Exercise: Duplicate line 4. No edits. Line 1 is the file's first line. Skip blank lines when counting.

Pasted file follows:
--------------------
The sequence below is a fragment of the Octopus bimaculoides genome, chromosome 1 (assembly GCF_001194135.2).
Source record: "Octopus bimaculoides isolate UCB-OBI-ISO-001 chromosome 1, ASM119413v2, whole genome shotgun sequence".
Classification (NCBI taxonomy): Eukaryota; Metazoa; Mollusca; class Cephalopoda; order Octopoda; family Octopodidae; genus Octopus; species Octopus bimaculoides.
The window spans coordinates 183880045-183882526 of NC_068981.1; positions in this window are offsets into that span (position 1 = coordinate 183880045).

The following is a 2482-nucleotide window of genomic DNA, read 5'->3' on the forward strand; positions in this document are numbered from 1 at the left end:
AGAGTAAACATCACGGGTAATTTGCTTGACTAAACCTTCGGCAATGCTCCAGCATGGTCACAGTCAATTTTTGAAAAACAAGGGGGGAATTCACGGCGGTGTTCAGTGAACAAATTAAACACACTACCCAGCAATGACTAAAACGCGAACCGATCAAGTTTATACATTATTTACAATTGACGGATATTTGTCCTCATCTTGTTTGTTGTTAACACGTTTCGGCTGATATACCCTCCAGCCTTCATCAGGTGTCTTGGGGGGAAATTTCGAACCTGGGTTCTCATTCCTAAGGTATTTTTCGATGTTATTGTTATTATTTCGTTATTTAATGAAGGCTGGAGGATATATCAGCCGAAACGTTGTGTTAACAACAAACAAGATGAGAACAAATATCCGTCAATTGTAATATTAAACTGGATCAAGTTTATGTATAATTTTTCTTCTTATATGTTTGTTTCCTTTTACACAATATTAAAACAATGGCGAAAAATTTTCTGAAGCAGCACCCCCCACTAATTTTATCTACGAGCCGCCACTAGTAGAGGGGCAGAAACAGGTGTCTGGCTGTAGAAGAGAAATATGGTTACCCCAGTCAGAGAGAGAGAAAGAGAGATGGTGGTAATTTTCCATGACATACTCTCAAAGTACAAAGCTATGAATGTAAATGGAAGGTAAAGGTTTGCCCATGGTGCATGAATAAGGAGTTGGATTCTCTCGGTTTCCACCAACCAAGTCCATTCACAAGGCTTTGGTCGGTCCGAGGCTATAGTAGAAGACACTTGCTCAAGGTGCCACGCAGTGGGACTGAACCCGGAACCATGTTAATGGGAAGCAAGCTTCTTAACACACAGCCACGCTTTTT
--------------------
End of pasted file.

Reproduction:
The window spans coordinates 183880045-183882526 of NC_068981.1; positions in this window are offsets into that span (position 1 = coordinate 183880045).